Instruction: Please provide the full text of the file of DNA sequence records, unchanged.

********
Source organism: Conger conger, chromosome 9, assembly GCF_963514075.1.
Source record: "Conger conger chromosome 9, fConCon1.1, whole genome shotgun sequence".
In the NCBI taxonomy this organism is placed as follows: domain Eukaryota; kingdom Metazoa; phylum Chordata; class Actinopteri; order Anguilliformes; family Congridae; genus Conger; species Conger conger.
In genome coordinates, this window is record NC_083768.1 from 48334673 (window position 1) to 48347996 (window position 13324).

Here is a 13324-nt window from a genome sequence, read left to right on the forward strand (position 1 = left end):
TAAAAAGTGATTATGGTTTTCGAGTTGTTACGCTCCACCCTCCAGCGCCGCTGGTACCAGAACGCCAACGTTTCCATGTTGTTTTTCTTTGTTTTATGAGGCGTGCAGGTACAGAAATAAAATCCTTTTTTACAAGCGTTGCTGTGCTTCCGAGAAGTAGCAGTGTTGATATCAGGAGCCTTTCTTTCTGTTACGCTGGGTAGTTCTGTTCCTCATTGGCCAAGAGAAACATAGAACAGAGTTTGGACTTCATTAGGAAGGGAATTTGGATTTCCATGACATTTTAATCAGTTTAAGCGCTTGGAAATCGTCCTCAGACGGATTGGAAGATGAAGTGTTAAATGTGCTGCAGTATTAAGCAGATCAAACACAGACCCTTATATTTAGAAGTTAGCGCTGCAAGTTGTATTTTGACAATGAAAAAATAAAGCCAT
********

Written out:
Source organism: Conger conger, chromosome 9, assembly GCF_963514075.1.
Source record: "Conger conger chromosome 9, fConCon1.1, whole genome shotgun sequence".
In the NCBI taxonomy this organism is placed as follows: domain Eukaryota; kingdom Metazoa; phylum Chordata; class Actinopteri; order Anguilliformes; family Congridae; genus Conger; species Conger conger.
In genome coordinates, this window is record NC_083768.1 from 48334673 (window position 1) to 48347996 (window position 13324).

Here is a 13324-nt window from a genome sequence, read left to right on the forward strand (position 1 = left end):
TAAAAAGTGATTATGGTTTTCGAGTTGTTACGCTCCACCCTCCAGCGCCGCTGGTACCAGAACGCCAACGTTTCCATGTTGTTTTTCTTTGTTTTATGAGGCGTGCAGGTACAGAAATAAAATCCTTTTTTACAAGCGTTGCTGTGCTTCCGAGAAGTAGCAGTGTTGATATCAGGAGCCTTTCTTTCTGTTACGCTGGGTAGTTCTGTTCCTCATTGGCCAAGAGAAACATAGAACAGAGTTTGGACTTCATTAGGAAGGGAATTTGGATTTCCATGACATTTTAATCAGTTTAAGCGCTTGGAAATCGTCCTCAGACGGATTGGAAGATGAAGTGTTAAATGTGCTGCAGTATTAAGCAGATCAAACACAGACCCTTATATTTAGAAGTTAGCGCTGCAAGTTGTATTTTGACAATGAAAAAATAAAGCCAT